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Factors Influencing Acceptance Into Part C Early Intervention Among Low-Risk Graduates of Neonatal Intensive Care Units

Miller, Kerry, PhD; Marvin, Christine, PhD; Lambert, Matthew, PhD

doi: 10.1097/IYC.0000000000000130
Original Research/Study

Low-risk infants discharged from a neonatal intensive care unit (NICU) can include infants whose stay was due to late-term prematurity, suspicion of sepsis, breathing issues, and/or feeding challenges. This study aimed to identify the degree to which sociodemographic and medical factors contribute to low-risk NICU graduates being accepted into Part C early intervention services. Family sociodemographic and child medical factors were examined for 3,826 low-risk graduates of NICUs in 1 Midwestern state. These NICU graduates were compared with the general population of children birth to age 3 years in the state for rates of enrollment in Part C programs. Low-risk NICU graduates had significantly higher early intervention acceptance rates than children in the general population. Neonatal intensive care unit graduates residing in an urban area were more likely to be accepted into early intervention services than those residing in a rural area. The length of NICU stay also predicted acceptance into services; the likelihood of acceptance into early intervention programs increased for each additional day a child stayed in the NICU. Low-risk NICU graduates should be monitored routinely after discharge for developmental delays and the need for referral to Part C early intervention programs any time in the children's first 3 years of life.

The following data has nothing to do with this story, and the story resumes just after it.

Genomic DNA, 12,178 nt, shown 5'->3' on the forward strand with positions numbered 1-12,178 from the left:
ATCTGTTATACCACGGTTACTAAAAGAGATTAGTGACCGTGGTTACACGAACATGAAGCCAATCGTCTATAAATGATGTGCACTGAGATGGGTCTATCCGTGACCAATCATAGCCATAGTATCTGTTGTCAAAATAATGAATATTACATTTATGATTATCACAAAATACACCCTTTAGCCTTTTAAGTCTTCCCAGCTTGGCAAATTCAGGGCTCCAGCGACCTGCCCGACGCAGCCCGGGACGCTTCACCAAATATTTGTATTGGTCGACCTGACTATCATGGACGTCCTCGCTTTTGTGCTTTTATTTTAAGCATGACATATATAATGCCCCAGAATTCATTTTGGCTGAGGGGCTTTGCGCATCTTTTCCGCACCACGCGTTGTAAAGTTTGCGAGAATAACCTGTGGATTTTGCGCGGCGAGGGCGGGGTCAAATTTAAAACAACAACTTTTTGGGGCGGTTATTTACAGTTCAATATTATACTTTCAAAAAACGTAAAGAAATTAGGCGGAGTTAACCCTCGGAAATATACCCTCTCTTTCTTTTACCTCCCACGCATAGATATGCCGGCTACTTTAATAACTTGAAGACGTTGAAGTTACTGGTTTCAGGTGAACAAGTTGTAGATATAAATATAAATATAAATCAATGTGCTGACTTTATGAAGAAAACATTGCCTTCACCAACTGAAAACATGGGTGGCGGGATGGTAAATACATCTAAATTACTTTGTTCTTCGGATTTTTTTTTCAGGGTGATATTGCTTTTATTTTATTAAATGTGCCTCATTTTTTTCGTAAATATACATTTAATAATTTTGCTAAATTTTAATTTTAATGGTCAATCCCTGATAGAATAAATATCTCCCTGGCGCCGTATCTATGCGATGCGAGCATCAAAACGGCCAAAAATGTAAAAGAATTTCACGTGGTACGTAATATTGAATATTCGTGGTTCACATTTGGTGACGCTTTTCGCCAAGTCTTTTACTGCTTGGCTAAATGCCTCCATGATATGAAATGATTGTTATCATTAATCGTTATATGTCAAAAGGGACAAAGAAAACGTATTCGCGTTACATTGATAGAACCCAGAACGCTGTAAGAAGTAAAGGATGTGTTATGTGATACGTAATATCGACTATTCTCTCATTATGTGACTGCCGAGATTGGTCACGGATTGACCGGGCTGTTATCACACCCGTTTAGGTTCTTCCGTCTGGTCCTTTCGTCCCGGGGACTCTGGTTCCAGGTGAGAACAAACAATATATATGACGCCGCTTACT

Munroe-Meyer Institute, University of Nebraska Medical Center, Omaha (Dr Miller); and Department of Special Education and Communication Disorders, University of Nebraska-Lincoln (Drs Marvin and Lambert).

Correspondence: Kerry Miller, PhD, Munroe-Meyer Institute, University of Nebraska Medical Center, Munroe-Meyer Institute, 985605 Nebraska Medical Center, Omaha, NE 68198 (

The authors have no financial or conflicts of interest to disclose.

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